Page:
Arthur Smith CHARLOTTE - Arthur Smith, who rose from his Carolina roots to touch the world with his music, passed away April 3, 2014, at his home after years of declining health. He was 93 years old, at peace at the end, surrounded by his beloved wife, Dorothy and their family. What a rich and varied life he led, his family and deep Christian faith at the heart of it all. He is most widely known for having written the classic bluegrass instrumental, "Dueling Banjos," made famous in the 1972 film "Deliverance." But that is only part of Arthur's legacy, for he was a radio and television trailblazer in the Carolinas, and a respected bluegrass, country and gospel songwriter, singer and musician. Through his talent and longevity, Arthur helped bring traditional bluegrass music into the mainstream of American life. He performed with the likes of Johnny Cash, who became a dear friend, and Hank Williams Sr. He hosted the first live TV show on WBTV starting in 1949, welcoming such guests as Elvis and Richard Nixon. James Brown, "The Godfather of Soul," recorded the classic "Papa's Got a Brand New Bag" in Arthur's recording studio on Monroe Road in 1965. Way back in 1957, a young bass player in Liverpool, England, performed Arthur Smith's classic "Guitar Boogie" with his band, The Quarrymen. Paul McCartney went on to enjoy a pretty fair musical career. Arthur was born on April 1, 1921, the son of Clayton Seymour and Viola Smith. He grew up in Kershaw, S.C., where their father was a loom fixer in a cotton mill and directed the town's brass band. Arthur started writing songs when he was six years old and never stopped. He was 15 when he landed his first radio show in Florence, S.C. He moved to Charlotte when he was 22 to perform on WBT Radio's "Carolina Hayride" show. He scored his first hit, the fiery bluegrass instrumental, "Guitar Boogie," when he was 24, earning the lifelong nickname Arthur "Guitar Boogie" Smith. He was off and running, fueled by a flair for writing catchy songs, a talent for playing guitar and other instruments, and a Southern-tinged voice that made each song his own. Arthur's greatest acclaim came in the 1950s and '60s, when his "Carolina Calling" variety show on WBTV made him a household name in the Carolinas. Ask just about anyone who grew up with a black-and-white TV in the Carolinas way back when, they'll tell you about the happiness Arthur brought to their lives. Backed by the Crackerjacks, he welcomed the famous and the talented to his show, from Andy Griffith to Loretta Lynn. When Richard Nixon came on in 1964, between political offices, he played "Home on the Range" on the piano. Later, "The Arthur Smith Show" broadcast from his Charlotte home became the first syndicated country music TV show, running for 32 years. His syndicated "Top of the Morning" radio show, with Bost Bread as a sponsor, ran for more than 30 years. There is no telling how many people took comfort in waking up to Arthur singing "This is the day the Lord hath made" on the radio. Arthur continued singing, performing, producing and writing music well into his 80s, until age took its toll. In all, he wrote more than 500 songs, among them "Guitar Boogie," "I Saw a Man" and "Feuding Banjos," which Warner Brothers renamed "Dueling Banjos" in "Deliverance." Who can forget the scene in which the mentally challenged youth named Lonnie (played by Billy Redden) trades fast-and-furious riffs with the character played by Ronny Cox. When the movie company failed to credit Arthur as the author, he sued and won a pretty penny. There was more to Arthur than his music. He was a savvy entrepreneur in the music and other businesses. He hosted one of the nation's largest fishing tournaments off the S.C. coast for 17 years, raising millions for conservation efforts. He taught a Sunday School class for years at Calvary Church, often drawing more than 100 people to praise God and study His word. Such a life earned him many honors, among them the two highest given to Carolinians: The State of North Carolina Order of the Long Leaf Pine and State of South Carolina Order of the Silver Crescent. And what recognition he received: He won a Grammy in 1973 for writing "Dueling Banjos." He's in the Southern Gospel Music Association Hall of Fame, South Carolina Entertainment and Music Hall of Fame and North Carolina Music Hall of Fame, among others. Arthur is survived by his beloved wife of 73 years, Dorothy Byars Smith, who meant everything to him; three children - Clay Smith and his wife, Charlene, Reggie Smith and his wife, Jackie, and daughter Connie Brown and her husband, Wiley; seven grandchildren - Artie Smith, Allison Foscue and her husband, Hayes, Dorie Neil and her husband, Charles, Mark Brown and his wife, Liz, Katie Sturgis and her husband, Joe, Scott Smith and his wife, Martha Delle, and Caroline Irwin and her husband, John; and 10 great-grandchildren - Hailey, Tripp, Virginia, Katherine, Mary Frances, Jane, Henry, James, Carson, and Scott Jr. What joy the children brought him. Preceding him in death were his beloved parents and four siblings - Ralph, Oscar, Ethel and Ruby. Arthur and the family were blessed near the end by the love and support of Hospice, and by caregivers Claudia, Gloria, ViVi, Alba, Nurys, Jackie, Eva, Lee, Cynthia, Sherry, Susie, and Amanda. They helped bring a measure of peace at a difficult time. A private funeral service will be held Monday, April 7. A public memorial service will be held at noon Saturday, April 12, at Calvary Church, 5801 Pineville-Matthews Road, Charlotte. Visitation will be from 10 - 11:45 a.m. that morning at Calvary. Memorial gifts may be given in his honor to Calvary Church, 5801 Pineville-Matthews Road, Charlotte, NC 28226. Funeral services are provided by Heritage Funeral Home in Weddington. Online condolences can be shared at Arthur liked to close his TV show with a quote. And so here, as we mourn his passing but celebrate his life, we share what he might have said: "Good-bye, good luck, good health and God bless you everyone."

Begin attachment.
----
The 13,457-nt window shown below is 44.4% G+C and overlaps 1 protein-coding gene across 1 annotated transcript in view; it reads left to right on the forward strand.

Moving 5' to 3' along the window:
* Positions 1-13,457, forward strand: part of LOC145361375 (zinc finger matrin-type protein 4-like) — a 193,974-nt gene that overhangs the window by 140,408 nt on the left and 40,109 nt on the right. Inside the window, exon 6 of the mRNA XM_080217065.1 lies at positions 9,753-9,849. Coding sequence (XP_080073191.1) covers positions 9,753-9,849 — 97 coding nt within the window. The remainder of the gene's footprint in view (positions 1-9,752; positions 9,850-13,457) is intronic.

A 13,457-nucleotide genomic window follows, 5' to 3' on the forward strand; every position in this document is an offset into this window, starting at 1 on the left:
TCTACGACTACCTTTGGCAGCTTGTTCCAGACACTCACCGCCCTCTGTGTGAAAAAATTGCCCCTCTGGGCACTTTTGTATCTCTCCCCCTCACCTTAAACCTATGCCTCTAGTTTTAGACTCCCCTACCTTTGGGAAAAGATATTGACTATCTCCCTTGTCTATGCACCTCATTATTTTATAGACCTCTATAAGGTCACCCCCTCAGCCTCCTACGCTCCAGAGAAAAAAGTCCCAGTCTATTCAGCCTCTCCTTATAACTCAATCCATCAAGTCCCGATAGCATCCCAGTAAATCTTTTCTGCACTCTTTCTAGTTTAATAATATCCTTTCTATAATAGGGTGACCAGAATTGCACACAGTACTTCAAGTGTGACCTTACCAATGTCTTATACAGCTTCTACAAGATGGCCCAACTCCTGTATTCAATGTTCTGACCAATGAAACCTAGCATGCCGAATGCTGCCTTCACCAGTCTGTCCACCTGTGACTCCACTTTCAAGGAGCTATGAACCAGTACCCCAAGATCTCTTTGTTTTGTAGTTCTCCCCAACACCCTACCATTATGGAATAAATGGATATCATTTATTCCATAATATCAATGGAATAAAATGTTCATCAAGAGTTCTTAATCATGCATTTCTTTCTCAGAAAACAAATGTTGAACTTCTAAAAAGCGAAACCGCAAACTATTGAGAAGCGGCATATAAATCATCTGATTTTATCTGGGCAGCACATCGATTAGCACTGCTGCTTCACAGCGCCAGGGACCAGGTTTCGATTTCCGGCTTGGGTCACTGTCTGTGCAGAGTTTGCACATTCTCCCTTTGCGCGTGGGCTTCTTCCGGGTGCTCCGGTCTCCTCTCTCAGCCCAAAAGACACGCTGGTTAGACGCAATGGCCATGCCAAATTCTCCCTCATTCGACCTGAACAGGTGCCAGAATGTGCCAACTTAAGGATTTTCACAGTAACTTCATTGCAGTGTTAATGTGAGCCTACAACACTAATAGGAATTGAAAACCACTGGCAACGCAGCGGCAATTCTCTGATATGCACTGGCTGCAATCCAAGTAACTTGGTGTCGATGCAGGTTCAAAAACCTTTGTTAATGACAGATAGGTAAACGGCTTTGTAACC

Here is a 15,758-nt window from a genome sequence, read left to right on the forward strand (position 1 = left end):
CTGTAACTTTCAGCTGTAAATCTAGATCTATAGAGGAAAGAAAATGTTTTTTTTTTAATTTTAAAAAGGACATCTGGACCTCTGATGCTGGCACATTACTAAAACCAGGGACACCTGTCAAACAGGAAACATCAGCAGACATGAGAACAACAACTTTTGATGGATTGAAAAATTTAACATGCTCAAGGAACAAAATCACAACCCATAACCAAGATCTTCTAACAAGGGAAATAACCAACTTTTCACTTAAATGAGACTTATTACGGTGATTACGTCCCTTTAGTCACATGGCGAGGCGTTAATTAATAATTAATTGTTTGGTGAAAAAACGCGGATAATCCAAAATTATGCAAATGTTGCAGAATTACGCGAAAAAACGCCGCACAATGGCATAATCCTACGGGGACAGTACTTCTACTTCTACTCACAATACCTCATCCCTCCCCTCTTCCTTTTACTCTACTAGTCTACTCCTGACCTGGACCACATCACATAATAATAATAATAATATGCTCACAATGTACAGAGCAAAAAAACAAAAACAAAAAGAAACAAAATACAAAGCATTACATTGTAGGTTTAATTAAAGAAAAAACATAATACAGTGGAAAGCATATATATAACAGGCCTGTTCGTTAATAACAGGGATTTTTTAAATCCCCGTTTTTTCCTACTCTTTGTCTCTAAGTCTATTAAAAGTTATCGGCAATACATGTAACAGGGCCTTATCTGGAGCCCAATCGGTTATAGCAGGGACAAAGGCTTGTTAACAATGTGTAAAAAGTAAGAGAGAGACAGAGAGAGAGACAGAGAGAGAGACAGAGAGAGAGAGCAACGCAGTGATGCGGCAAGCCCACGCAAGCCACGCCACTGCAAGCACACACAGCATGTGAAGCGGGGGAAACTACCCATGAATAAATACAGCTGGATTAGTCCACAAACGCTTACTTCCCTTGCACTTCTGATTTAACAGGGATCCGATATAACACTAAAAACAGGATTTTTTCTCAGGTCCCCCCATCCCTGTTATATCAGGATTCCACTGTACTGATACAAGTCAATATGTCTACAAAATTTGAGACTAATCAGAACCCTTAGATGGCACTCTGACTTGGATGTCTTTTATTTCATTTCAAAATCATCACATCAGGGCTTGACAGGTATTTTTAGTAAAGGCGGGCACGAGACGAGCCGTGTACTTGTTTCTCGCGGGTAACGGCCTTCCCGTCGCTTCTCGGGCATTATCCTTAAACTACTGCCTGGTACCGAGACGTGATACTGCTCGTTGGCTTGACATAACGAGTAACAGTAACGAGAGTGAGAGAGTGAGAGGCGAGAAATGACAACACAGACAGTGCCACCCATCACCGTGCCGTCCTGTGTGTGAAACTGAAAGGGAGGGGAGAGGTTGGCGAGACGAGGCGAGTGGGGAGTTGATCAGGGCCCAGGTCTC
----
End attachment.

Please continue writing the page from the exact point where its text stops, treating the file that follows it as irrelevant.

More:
Published in Charlotte Observer from Apr. 6 to Apr. 7, 2014